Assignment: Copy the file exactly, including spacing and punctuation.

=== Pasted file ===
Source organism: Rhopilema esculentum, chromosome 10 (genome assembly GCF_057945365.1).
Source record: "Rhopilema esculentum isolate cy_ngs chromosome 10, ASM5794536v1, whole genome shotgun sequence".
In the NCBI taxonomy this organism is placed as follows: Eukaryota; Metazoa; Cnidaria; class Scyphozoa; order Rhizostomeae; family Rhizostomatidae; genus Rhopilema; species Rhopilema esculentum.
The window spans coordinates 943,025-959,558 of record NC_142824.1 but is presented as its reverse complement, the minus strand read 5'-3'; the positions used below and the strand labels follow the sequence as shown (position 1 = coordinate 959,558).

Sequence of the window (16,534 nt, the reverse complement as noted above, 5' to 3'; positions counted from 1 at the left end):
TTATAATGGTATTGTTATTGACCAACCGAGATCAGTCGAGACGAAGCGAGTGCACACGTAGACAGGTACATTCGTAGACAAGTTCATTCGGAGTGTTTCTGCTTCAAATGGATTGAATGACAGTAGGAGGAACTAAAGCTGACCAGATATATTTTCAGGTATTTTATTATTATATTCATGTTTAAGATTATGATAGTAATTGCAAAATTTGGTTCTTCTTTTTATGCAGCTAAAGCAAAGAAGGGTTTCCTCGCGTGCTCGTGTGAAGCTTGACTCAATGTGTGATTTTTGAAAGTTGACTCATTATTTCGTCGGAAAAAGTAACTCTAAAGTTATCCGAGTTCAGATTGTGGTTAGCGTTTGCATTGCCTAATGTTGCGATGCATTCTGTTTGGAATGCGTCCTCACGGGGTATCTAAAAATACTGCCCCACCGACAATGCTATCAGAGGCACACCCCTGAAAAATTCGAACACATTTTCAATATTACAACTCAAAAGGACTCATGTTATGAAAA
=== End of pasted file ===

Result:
Source organism: Rhopilema esculentum, chromosome 10 (genome assembly GCF_057945365.1).
Source record: "Rhopilema esculentum isolate cy_ngs chromosome 10, ASM5794536v1, whole genome shotgun sequence".
In the NCBI taxonomy this organism is placed as follows: Eukaryota; Metazoa; Cnidaria; class Scyphozoa; order Rhizostomeae; family Rhizostomatidae; genus Rhopilema; species Rhopilema esculentum.
The window spans coordinates 943,025-959,558 of record NC_142824.1 but is presented as its reverse complement, the minus strand read 5'-3'; the positions used below and the strand labels follow the sequence as shown (position 1 = coordinate 959,558).

Sequence of the window (16,534 nt, the reverse complement as noted above, 5' to 3'; positions counted from 1 at the left end):
TTATAATGGTATTGTTATTGACCAACCGAGATCAGTCGAGACGAAGCGAGTGCACACGTAGACAGGTACATTCGTAGACAAGTTCATTCGGAGTGTTTCTGCTTCAAATGGATTGAATGACAGTAGGAGGAACTAAAGCTGACCAGATATATTTTCAGGTATTTTATTATTATATTCATGTTTAAGATTATGATAGTAATTGCAAAATTTGGTTCTTCTTTTTATGCAGCTAAAGCAAAGAAGGGTTTCCTCGCGTGCTCGTGTGAAGCTTGACTCAATGTGTGATTTTTGAAAGTTGACTCATTATTTCGTCGGAAAAAGTAACTCTAAAGTTATCCGAGTTCAGATTGTGGTTAGCGTTTGCATTGCCTAATGTTGCGATGCATTCTGTTTGGAATGCGTCCTCACGGGGTATCTAAAAATACTGCCCCACCGACAATGCTATCAGAGGCACACCCCTGAAAAATTCGAACACATTTTCAATATTACAACTCAAAAGGACTCATGTTATGAAAA